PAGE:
Gratitude, an attitude of thankfulness, does more than benefit the receiver. Gratitude has been related by researchers at the University of California (Emmons Lab, 2015; Morain, 2007) with improved emotional and physical wellbeing. In individuals with neuromuscular disease, keeping a gratitude journal was found to improve energy, positive mood, feelings of connectedness, positive rating of one’s own life, and even sleep duration and quality.
According to research, gratitude can be cultivated. Regularly focusing on what you are grateful for can increase emotions of gratefulness. Keeping gratitude journal and learning prayers of thankfulness can help you to focus on gratitude. Developing positive habits in speech will influence how you think. Asking yourself daily about what one has given and received can also increase feelings of gratefulness.
Rather than a passive attitude or a denial of the difficulties in life, practicing gratitude involves taking an active commitment to look for the good even during difficult times and remember to be grateful for the good. Remembering difficulties can remind an individual to appreciate the good but doing so requires attention to those positives.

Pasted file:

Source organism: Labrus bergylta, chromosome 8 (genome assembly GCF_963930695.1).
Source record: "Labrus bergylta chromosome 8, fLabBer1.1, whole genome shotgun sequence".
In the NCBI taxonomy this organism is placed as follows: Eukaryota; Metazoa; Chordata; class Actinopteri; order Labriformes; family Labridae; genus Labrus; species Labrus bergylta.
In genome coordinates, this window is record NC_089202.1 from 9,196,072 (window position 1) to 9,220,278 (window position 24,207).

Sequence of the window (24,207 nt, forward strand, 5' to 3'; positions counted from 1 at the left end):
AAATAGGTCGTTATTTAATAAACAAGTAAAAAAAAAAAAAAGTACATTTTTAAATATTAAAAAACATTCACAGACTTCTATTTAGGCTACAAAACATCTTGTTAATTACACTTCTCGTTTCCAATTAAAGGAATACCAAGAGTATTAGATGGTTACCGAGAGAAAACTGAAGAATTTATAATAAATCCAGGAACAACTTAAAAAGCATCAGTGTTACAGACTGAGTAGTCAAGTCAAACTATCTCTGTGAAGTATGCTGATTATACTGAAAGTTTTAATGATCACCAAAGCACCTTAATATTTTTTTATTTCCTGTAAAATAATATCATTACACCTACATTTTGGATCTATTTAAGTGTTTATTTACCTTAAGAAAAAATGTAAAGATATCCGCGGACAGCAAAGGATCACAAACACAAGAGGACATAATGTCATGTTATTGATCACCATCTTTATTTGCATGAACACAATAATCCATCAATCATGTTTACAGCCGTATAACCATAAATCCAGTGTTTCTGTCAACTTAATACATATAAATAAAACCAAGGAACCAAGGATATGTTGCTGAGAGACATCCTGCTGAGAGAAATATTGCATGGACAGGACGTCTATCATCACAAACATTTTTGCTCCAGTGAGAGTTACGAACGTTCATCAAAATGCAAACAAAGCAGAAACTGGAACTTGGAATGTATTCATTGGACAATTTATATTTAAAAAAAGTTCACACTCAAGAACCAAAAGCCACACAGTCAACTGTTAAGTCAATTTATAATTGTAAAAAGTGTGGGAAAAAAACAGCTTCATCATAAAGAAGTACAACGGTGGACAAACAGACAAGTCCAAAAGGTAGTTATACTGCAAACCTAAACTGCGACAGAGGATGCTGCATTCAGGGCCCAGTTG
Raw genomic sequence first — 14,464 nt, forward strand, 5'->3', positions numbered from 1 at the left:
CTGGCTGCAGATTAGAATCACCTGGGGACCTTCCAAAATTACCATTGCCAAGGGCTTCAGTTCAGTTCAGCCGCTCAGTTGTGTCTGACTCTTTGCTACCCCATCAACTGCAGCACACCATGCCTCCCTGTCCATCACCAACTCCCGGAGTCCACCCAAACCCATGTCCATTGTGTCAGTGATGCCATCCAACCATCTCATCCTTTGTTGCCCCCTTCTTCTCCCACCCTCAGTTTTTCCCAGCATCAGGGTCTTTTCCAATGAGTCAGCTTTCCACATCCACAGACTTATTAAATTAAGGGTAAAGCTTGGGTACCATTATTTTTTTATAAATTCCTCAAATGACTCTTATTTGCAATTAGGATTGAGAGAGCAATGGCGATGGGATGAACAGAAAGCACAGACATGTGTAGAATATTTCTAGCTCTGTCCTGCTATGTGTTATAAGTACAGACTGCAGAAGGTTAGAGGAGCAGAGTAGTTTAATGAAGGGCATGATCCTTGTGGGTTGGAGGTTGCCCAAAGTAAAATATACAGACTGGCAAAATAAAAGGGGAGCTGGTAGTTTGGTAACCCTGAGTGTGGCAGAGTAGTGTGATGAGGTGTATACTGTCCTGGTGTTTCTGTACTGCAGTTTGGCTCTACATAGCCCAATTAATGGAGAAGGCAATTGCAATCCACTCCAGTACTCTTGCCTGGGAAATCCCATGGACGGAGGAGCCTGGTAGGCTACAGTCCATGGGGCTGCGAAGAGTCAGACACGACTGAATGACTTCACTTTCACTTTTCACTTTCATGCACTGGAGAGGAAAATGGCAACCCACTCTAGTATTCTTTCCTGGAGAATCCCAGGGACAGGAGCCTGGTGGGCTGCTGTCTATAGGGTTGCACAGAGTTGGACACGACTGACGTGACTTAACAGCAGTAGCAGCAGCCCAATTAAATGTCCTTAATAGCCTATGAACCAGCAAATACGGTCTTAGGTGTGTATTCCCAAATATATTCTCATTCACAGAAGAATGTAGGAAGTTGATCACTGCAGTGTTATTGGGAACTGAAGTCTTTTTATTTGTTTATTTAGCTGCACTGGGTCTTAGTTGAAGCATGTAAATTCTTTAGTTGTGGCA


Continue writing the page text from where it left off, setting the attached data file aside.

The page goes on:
The Mirriam-Webster online dictionary (2015) defines gratitude as “the state of being grateful: thankfulness.” It gives the following synonyms for gratitude: appreciation, appreciativeness, gratefulness, thanks, and thankfulness. Whatever word you choose, gratefulness will improve your emotional and physical health.
So, take the time to cultivate thankfulness. Then, express gratitude to others. Not only will you enhance your own well-being, you will brighten another person’s day as well.
Emmons’ Lab, (2015). Gratitude and Well-Being. UC Davis website. http://emmons.faculty.ucdavis.edu/gratitude-and-well-being/ . Retrieved 11/11/15.
Mirriam-Webster, (2015). Gratitude. http://www.merriam-webster.com/dictionary/gratitude . Retrieved 11/11/15.
Morain, C., (2007). Emmons: Studying “new science of gratitude.” UC Davis Dateline. http://www.dateline.ucdavis.edu/dl_detail.lasso?id=9839 . Retrieved 11/11/15.